Attacks on SIDH/SIKE

You may feel like you are having trouble keeping up with the news on SIDH/SIKE. So am I! I hope this blog post doesn’t instantly become obsolete due to new advances.

To recall, there are now three preprints giving attacks on SIDH:

The first two are parallel independent works that apply a theorem due to Kani to break SIDH in some special cases. One of the special cases was the NIST submission SIKE, meaning that SIKE was able to be broken easily on a laptop. The most recent paper by Damien Robert is influenced by the previous two works, and extends the attack to work in a much more general case. This now breaks SIDH completely in all cases.

I will summarise Damien Robert’s work below, but first a few other updates.

Now to sketch the idea by Damien Robert. For consistency with my previous blog post I use some of the Castryck-Decru notation.

Recall that in SIDH we have a base curve E_0 and isogenies \phi_A : E_0 \to E_A of degree 2^a and \phi_B : E_0 \to E_B of degree 3^b, together with some auxiliary points. Assume 2^a > 3^b.

The most natural way to break SIDH is to compute \phi_B on points of order 3^b, from which one can then determine \ker( \phi_B ) and SIDH is broken. (This is the goal of the torsion-point attacks by Petit et al, it is also the idea for the improvement to the original attack by Rémy Oudompheng and others that I mentioned above.) This is what Damien Robert’s attack does too.

Let c = 2^a - 3^b. Then we can write c as a sum of four squares. In this post I will take the simpler case when all prime factors of the square-free part of c are congruent to 1 modulo 4, in which case we can write c = a_1^2 + a_2^2 where a_1, a_2 are integers. [Note added 15/8/2022 thanks to Daniel Bernstein: To do this we need to factor c, which is polynomial-time for quantum computers or subexponential-time classically. The 4 squares case is polynomial-time classically.] Let M = (\begin{matrix} a_1 & a_2 \\ -a_2 & a_1 \end{matrix}). Then M^t M = (a_1^2 + a_2^2) I_2 = c I_2 where I_2 is the 2 \times 2 identity matrix. Hence M defines an isogeny \alpha : E^2 \to E^2 for any elliptic curve E. Specifically \alpha(X,Y) = ( [a_1]X + [a_2]Y, [-a_2]X + [a_1] Y ). The dual isogeny \hat{\alpha} corresponds to the transpose M^t. We have \hat{\alpha}\alpha = [c] as a map from E^2 to itself. We will apply this map to both E_0 and E_B.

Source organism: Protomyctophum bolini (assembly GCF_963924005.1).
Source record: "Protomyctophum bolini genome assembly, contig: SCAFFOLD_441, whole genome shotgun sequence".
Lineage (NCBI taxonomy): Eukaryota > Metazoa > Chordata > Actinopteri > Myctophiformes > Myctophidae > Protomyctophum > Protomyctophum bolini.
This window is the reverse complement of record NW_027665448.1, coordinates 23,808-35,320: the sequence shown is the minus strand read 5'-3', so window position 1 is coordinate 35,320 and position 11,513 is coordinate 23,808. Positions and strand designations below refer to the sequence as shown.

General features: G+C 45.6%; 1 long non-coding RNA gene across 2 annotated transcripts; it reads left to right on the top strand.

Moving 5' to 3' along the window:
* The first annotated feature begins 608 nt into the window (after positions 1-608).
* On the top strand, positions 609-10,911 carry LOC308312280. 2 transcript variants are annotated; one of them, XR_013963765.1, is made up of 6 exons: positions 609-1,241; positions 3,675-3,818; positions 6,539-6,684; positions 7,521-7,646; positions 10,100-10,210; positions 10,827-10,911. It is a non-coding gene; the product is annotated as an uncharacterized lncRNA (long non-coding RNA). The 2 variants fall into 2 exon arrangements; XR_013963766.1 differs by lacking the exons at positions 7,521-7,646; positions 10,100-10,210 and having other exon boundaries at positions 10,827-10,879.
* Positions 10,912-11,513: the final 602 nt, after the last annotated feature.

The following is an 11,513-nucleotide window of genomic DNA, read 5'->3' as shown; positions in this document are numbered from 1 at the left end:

The secret isogeny is \phi_B : E_0 \to E_B and we can extend this to a map from E_0^2 \to E_B^2 as \phi_B( X, Y ) = ( \phi_B( X ), \phi_B( Y ) ). Note that \phi_B commutes with \alpha, since \phi_B is a group homomorphism.

We can define an isogeny F on the 4-dimensional Abelian variety {\bf A} = E_0^2 \times E_B^2, by F = (\begin{matrix} \alpha & \hat{\phi}_B \\  -\phi_B &  \hat{\alpha} \end{matrix}). The dual isogeny is \hat{F} = (\begin{matrix} \hat{\alpha} & -\hat{\phi}_B \\ \phi_B & \alpha \end{matrix}) and one can check \hat{F} F = (c + 3^b) I_4 = 2^a I_4 where I_4 is the identity map (or identity matrix if you want to view these as matrices).

Now, from the auxiliary points in SIDH we know how \phi_B acts on E_0[ 2^a ]. Since \hat{\phi}_B \phi_B = [ 3^b] we can also compute how \hat{\phi}_B acts on E_B[ 2^a ]. Hence we can compute how F acts on {\bf A}[2^a]. Since \ker(F) \subseteq {\bf A}[2^a] it means we compute \ker(F).

Now, knowing \ker(F) we can use fancy methods to compute isogenies on high-dimensional Abelian varieties (and Damien Robert is a leading expert on this topic) and hence compute F on any point. So, we compute F on a basis for {\bf A}[ 3^b] and hence compute \phi_B on E_0[ 3^b] and break SIDH.

The full attack works with an 8-dimensional Abelian variety {\bf A} = E_0^4 \times E_B^4. I am not aware of any implementation of the attack as yet, but I look forward to seeing one. The attack can also be set up to compute the isogeny \phi_A instead, simply by brute-forcing an extra small 3-power isogeny so that 3^b > 2^a.

As with my earlier blog post, I want to emphasise that this attack is only possible due to decades of research on computing isogenies of general Abelian varieties. This work was not primarily motivated by cryptographic applications but by the drive to generalization in pure mathematics.

— Steven Galbraith

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